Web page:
Posts Tagged ‘archaeology’


A mammoth is depicted on the walls of the Rouffignac caves in France.

By CHRISTIAN COTRONEO

Research published recently in the journal Time and Mind, suggests even our ancient ancestors missed a species they hunted when it disappeared or migrated elsewhere.

That’s because their relationship with animals was much more nuanced than a simple sustenance-based dynamic. Animals were not only hunted, but revered.

“The disappearance of a species that supported human existence for millennia triggered not only technological and social changes but also had profound emotional and psychological effects,” the authors note in the study.

To reach that conclusion, Tel Aviv University researchers looked at hunter-gatherer societies at various points in human history — from as far back as 400,000 years ago to the present — and noted the complex “multidimensional connection” between humans and animals. In all, 10 case studies suggested that bond was existential, physical, spiritual, and emotional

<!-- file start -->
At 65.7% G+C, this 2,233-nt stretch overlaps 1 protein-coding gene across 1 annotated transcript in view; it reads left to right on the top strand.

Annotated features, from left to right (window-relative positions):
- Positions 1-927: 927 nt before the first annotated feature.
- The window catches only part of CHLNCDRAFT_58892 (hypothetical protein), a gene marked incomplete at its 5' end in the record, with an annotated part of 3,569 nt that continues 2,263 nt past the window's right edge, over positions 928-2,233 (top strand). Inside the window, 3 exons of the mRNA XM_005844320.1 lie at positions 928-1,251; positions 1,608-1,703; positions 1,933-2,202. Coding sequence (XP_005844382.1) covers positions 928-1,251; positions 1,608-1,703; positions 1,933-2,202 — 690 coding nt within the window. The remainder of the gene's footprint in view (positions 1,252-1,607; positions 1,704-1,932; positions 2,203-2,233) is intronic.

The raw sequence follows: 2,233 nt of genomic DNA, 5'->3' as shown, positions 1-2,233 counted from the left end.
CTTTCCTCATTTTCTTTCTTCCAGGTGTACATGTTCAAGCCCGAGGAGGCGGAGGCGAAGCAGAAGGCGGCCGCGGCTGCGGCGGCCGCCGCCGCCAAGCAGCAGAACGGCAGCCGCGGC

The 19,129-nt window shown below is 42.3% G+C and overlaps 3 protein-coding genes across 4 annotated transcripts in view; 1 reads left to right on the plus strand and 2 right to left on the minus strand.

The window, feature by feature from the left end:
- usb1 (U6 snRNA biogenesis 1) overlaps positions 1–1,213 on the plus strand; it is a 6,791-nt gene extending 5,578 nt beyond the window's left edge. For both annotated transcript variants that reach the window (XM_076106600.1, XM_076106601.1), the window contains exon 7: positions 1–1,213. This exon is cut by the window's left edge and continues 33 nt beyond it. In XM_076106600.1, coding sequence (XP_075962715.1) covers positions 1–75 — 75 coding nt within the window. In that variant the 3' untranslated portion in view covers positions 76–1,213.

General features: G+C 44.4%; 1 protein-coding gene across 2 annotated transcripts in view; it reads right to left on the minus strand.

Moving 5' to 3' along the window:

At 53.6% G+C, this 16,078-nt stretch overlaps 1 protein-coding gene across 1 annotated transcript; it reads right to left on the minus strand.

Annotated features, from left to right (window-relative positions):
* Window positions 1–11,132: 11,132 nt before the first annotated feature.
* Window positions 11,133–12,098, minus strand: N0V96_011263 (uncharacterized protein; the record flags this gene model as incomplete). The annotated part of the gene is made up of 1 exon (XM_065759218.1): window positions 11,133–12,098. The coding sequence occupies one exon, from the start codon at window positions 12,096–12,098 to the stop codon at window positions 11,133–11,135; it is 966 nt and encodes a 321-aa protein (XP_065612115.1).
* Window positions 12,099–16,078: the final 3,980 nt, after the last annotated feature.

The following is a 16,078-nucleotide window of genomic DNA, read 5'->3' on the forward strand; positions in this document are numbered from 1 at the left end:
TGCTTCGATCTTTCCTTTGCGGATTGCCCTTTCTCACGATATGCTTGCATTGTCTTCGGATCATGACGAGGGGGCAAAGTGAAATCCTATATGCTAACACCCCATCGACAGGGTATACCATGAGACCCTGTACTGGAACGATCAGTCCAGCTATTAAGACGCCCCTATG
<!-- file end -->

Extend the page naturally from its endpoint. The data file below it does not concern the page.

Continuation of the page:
“There has been much discussion of the impact of people on the disappearance of animal species, mostly through hunting,” the study’s lead author Eyal Halfon explains in a press release. “But we flipped the issue to discover how the disappearance of animals — either through extinction or migration — has affected people.”

An animal’s sudden absence, researchers noted, resonates deeply — both emotionally and psychologically — among people who relied on those animals for food. The researchers suspect understanding that impact could help brace us for the dramatic environmental changes happening today.

“We found that humans reacted to the loss of the animal they hunted — a significant partner in deep, varied and fundamental ways,” Halfon notes in the release.